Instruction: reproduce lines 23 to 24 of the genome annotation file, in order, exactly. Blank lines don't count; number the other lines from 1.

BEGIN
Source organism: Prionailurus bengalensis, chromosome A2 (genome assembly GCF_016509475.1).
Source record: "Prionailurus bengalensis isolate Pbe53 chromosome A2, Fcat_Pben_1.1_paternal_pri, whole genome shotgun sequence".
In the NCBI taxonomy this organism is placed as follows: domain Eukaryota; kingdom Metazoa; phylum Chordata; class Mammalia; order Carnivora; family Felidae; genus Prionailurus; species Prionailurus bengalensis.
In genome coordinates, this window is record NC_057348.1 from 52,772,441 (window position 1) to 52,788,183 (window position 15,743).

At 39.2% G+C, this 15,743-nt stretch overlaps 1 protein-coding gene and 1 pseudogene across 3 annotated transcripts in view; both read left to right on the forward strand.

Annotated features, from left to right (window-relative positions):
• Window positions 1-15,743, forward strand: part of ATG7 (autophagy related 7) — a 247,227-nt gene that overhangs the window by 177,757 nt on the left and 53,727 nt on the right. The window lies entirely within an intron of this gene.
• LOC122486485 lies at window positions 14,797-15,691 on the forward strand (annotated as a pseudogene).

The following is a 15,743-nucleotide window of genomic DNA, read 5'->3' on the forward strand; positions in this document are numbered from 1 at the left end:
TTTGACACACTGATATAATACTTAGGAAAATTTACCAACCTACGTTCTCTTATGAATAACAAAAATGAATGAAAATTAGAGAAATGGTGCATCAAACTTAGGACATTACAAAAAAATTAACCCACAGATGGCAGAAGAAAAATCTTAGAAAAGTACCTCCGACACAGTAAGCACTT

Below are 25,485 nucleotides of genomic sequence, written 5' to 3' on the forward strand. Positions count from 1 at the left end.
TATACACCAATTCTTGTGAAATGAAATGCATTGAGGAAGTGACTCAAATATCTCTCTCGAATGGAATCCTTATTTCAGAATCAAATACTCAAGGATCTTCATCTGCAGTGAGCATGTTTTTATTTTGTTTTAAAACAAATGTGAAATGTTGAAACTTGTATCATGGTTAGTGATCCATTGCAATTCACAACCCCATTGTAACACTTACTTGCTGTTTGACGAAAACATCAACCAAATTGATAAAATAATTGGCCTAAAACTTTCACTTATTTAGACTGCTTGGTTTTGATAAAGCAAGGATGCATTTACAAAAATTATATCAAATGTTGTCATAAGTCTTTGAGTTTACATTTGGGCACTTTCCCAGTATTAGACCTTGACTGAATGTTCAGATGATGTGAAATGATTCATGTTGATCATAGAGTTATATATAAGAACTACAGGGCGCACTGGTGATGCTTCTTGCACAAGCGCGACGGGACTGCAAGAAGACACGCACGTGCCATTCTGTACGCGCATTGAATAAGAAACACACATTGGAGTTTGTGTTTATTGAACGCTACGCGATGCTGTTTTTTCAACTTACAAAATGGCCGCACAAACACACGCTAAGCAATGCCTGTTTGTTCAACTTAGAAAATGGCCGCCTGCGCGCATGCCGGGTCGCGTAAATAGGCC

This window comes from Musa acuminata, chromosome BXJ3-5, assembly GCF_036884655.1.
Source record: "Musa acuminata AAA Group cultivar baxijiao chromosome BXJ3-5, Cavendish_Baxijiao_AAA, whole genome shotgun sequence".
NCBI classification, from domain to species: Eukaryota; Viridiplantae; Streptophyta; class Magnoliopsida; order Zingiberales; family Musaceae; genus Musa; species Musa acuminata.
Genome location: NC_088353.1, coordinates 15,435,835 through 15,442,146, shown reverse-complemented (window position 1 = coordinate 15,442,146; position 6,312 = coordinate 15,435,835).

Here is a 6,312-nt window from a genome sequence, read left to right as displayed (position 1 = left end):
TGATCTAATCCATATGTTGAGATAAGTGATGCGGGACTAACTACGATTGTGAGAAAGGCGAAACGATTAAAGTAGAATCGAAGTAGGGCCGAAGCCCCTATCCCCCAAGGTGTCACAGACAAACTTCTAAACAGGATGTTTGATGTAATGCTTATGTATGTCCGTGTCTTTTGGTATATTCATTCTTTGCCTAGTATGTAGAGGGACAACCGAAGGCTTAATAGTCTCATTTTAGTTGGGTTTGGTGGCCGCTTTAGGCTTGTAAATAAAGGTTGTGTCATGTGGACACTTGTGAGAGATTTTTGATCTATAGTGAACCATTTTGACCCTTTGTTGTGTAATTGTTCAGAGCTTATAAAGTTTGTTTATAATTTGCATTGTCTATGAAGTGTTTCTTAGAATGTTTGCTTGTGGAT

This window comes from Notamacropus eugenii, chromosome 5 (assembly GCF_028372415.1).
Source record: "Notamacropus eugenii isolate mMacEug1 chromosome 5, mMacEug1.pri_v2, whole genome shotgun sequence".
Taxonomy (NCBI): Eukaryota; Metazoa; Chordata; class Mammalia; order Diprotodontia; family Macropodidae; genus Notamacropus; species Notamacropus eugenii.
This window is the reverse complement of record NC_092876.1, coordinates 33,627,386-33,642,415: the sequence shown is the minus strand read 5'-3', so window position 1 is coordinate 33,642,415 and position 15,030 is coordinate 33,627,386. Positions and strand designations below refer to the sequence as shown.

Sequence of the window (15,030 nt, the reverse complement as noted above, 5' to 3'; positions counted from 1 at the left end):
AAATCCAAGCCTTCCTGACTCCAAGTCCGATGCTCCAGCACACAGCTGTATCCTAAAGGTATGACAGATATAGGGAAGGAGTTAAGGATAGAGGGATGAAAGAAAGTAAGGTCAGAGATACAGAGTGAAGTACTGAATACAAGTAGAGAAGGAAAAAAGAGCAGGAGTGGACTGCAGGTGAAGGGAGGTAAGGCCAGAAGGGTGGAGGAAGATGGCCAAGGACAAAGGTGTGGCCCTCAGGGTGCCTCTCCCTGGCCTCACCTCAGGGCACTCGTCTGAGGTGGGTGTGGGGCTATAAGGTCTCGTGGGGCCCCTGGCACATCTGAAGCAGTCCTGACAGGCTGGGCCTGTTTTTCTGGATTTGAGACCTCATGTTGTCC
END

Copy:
Sequence of the window (15,030 nt, the reverse complement as noted above, 5' to 3'; positions counted from 1 at the left end):
AAATCCAAGCCTTCCTGACTCCAAGTCCGATGCTCCAGCACACAGCTGTATCCTAAAGGTATGACAGATATAGGGAAGGAGTTAAGGATAGAGGGATGAAAGAAAGTAAGGTCAGAGATACAGAGTGAAGTACTGAATACAAGTAGAGAAGGAAAAAAGAGCAGGAGTGGACTGCAGGTGAAGGGAGGTAAGGCCAGAAGGGTGGAGGAAGATGGCCAAGGACAAAGGTGTGGCCCTCAGGGTGCCTCTCCCTGGCCTCACCTCAGGGCACTCGTCTGAGGTGGGTGTGGGGCTATAAGGTCTCGTGGGGCCCCTGGCACATCTGAAGCAGTCCTGACAGGCTGGGCCTGTTTTTCTGGATTTGAGACCTCATGTTGTCC